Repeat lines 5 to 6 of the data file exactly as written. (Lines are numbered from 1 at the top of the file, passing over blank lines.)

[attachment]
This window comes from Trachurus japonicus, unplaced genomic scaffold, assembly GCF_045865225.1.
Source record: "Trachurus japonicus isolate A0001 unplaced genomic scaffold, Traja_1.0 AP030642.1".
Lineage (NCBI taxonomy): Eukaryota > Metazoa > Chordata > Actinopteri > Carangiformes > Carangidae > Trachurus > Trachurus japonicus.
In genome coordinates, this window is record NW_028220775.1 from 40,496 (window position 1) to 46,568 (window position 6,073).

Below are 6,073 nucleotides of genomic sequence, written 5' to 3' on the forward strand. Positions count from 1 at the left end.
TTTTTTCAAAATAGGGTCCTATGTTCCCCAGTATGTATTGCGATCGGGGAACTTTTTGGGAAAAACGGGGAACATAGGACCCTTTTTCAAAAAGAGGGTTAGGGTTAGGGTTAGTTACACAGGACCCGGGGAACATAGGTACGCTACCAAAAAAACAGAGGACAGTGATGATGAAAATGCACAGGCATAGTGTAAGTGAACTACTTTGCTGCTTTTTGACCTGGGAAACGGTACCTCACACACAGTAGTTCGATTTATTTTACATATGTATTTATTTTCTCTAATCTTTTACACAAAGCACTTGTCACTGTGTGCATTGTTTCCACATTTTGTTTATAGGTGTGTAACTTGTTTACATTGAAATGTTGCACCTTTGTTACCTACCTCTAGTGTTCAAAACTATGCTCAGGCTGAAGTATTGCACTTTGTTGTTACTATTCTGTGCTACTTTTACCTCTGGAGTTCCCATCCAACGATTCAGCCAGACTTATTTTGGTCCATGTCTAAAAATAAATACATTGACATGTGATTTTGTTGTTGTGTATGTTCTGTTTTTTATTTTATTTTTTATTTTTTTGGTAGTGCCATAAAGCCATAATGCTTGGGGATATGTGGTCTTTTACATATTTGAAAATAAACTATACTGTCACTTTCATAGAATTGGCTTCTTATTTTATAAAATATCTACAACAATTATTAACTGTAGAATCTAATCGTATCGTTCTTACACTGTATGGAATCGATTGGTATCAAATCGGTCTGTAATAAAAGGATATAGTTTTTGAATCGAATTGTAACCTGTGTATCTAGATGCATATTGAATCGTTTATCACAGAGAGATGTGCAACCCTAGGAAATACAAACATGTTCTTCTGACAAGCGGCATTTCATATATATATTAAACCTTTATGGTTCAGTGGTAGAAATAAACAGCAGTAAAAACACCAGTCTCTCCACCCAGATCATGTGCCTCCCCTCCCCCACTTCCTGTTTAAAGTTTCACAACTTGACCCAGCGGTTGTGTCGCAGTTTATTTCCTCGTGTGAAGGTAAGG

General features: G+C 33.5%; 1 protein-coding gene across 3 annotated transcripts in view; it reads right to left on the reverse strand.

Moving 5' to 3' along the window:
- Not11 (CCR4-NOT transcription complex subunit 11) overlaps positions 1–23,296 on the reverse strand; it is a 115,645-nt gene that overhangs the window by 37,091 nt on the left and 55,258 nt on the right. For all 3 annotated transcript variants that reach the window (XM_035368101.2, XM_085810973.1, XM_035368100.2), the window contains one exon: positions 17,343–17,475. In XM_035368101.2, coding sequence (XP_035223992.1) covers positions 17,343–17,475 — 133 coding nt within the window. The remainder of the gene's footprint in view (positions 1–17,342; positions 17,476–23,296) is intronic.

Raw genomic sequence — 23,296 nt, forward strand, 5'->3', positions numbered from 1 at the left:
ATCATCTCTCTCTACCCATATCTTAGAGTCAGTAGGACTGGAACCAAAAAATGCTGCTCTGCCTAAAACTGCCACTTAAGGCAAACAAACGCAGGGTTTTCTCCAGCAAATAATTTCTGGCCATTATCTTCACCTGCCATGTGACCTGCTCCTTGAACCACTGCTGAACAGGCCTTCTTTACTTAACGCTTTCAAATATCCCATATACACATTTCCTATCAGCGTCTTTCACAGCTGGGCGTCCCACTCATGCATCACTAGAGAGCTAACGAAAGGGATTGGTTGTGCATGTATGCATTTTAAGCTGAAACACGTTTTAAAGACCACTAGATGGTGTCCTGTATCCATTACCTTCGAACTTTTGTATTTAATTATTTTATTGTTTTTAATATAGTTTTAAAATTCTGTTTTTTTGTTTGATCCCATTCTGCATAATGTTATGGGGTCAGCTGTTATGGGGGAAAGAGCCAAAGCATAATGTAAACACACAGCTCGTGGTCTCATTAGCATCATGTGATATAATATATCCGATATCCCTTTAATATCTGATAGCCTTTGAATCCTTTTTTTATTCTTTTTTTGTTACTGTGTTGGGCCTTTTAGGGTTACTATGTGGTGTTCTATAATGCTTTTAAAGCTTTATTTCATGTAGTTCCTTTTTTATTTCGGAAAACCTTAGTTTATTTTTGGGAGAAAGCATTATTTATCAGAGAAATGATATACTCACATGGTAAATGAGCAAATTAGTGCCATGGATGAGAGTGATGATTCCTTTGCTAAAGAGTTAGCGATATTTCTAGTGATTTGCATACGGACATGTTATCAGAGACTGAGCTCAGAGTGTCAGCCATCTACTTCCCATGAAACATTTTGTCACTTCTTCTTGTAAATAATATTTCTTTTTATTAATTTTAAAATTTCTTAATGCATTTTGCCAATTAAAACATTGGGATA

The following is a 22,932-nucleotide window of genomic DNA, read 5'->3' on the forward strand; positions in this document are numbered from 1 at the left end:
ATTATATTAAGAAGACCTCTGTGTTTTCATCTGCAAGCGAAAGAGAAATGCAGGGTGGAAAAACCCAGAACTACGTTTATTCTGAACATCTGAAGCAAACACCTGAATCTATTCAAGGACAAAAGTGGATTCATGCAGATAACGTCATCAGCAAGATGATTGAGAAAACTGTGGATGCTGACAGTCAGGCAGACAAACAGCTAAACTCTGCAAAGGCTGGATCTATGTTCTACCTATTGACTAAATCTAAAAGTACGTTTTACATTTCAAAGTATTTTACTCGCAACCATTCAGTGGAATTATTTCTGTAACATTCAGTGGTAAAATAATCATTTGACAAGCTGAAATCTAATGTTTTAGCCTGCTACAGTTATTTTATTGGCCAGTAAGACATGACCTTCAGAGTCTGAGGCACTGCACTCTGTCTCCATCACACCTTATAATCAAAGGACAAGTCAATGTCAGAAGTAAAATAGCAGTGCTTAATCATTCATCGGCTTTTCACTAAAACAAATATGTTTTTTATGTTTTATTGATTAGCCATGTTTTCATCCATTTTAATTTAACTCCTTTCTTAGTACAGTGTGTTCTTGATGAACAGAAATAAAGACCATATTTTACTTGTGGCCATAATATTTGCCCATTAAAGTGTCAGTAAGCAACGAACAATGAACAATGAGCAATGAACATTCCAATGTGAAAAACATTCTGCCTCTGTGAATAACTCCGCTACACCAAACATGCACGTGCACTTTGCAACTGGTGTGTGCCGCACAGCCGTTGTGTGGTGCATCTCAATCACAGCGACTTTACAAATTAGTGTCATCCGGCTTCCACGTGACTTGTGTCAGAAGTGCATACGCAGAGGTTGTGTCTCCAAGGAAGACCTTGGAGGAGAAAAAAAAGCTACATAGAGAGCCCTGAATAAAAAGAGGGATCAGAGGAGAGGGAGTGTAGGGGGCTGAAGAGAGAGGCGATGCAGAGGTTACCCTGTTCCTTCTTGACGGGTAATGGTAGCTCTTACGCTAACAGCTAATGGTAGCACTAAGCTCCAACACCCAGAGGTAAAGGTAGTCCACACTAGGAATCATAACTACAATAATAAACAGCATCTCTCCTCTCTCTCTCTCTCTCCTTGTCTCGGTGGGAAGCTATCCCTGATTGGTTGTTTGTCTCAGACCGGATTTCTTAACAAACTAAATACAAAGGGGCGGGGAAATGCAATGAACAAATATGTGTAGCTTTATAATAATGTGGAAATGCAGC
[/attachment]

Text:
Below are 6,073 nucleotides of genomic sequence, written 5' to 3' on the forward strand. Positions count from 1 at the left end.
TTTTTTCAAAATAGGGTCCTATGTTCCCCAGTATGTATTGCGATCGGGGAACTTTTTGGGAAAAACGGGGAACATAGGACCCTTTTTCAAAAAGAGGGTTAGGGTTAGGGTTAGTTACACAGGACCCGGGGAACATAGGTACGCTACCAAAAAAACAGAGGACAGTGATGATGAAAATGCACAGGCATAGTGTAAGTGAACTACTTTGCTGCTTTTTGACCTGGGAAACGGTACCTCACACACAGTAGTTCGATTTATTTTACATATGTATTTATTTTCTCTAATCTTTTACACAAAGCACTTGTCACTGTGTGCATTGTTTCCACATTTTGTTTATAGGTGTGTAACTTGTTTACATTGAAATGTTGCACCTTTGTTACCTACCTCTAGTGTTCAAAACTATGCTCAGGCTGAAGTATTGCACTTTGTTGTTACTATTCTGTGCTACTTTTACCTCTGGAGTTCCCATCCAACGATTCAGCCAGACTTATTTTGGTCCATGTCTAAAAATAAATACATTGACATGTGATTTTGTTGTTGTGTATGTTCTGTTTTTTATTTTATTTTTTATTTTTTTGGTAGTGCCATAAAGCCATAATGCTTGGGGATATGTGGTCTTTTACATATTTGAAAATAAACTATACTGTCACTTTCATAGAATTGGCTTCTTATTTTATAAAATATCTACAACAATTATTAACTGTAGAATCTAATCGTATCGTTCTTACACTGTATGGAATCGATTGGTATCAAATCGGTCTGTAATAAAAGGATATAGTTTTTGAATCGAATTGTAACCTGTGTATCTAGATGCATATTGAATCGTTTATCACAGAGAGATGTGCAACCCTAGGAAATACAAACATGTTCTTCTGACAAGCGGCATTTCATATATATATTAAACCTTTATGGTTCAGTGGTAGAAATAAACAGCAGTAAAAACACCAGTCTCTCCACCCAGATCATGTGCCTCCCCTCCCCCACTTCCTGTTTAAAGTTTCACAACTTGACCCAGCGGTTGTGTCGCAGTTTATTTCCTCGTGTGAAGGTAAGG